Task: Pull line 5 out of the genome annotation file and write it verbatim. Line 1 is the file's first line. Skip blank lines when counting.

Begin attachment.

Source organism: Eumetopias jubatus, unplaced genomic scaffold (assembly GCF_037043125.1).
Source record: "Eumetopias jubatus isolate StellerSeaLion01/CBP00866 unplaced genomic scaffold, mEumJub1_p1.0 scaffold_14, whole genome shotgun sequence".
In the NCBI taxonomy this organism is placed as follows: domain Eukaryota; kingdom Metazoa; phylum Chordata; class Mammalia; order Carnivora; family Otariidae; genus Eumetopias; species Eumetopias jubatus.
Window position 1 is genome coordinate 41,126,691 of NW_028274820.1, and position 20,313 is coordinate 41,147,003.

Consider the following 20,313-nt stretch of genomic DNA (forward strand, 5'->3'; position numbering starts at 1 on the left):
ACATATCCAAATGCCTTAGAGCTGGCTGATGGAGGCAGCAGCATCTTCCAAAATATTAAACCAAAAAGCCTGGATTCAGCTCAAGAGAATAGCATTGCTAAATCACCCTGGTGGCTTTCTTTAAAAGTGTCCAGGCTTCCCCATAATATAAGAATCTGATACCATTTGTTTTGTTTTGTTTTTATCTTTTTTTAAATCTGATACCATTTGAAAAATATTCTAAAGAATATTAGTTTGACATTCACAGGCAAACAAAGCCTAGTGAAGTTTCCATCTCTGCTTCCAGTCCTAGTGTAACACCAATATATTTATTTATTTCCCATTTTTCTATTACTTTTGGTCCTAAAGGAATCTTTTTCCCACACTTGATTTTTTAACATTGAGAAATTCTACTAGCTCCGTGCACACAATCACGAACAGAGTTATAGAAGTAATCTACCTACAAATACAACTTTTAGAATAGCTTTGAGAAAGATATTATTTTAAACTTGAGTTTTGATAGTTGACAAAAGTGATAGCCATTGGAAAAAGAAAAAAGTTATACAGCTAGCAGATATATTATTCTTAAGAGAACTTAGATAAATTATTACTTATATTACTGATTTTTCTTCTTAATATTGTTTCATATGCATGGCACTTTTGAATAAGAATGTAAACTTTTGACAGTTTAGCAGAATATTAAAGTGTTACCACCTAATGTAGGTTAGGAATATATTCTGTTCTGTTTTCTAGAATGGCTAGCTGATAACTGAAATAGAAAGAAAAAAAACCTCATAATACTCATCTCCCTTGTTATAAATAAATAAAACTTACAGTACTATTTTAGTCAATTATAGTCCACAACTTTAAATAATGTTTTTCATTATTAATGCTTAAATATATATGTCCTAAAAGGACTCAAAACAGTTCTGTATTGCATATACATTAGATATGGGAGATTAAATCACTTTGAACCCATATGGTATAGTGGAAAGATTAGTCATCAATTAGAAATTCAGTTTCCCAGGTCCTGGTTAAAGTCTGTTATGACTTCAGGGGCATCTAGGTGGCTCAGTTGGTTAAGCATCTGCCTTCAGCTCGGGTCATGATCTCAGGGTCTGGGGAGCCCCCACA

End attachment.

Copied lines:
Consider the following 20,313-nt stretch of genomic DNA (forward strand, 5'->3'; position numbering starts at 1 on the left):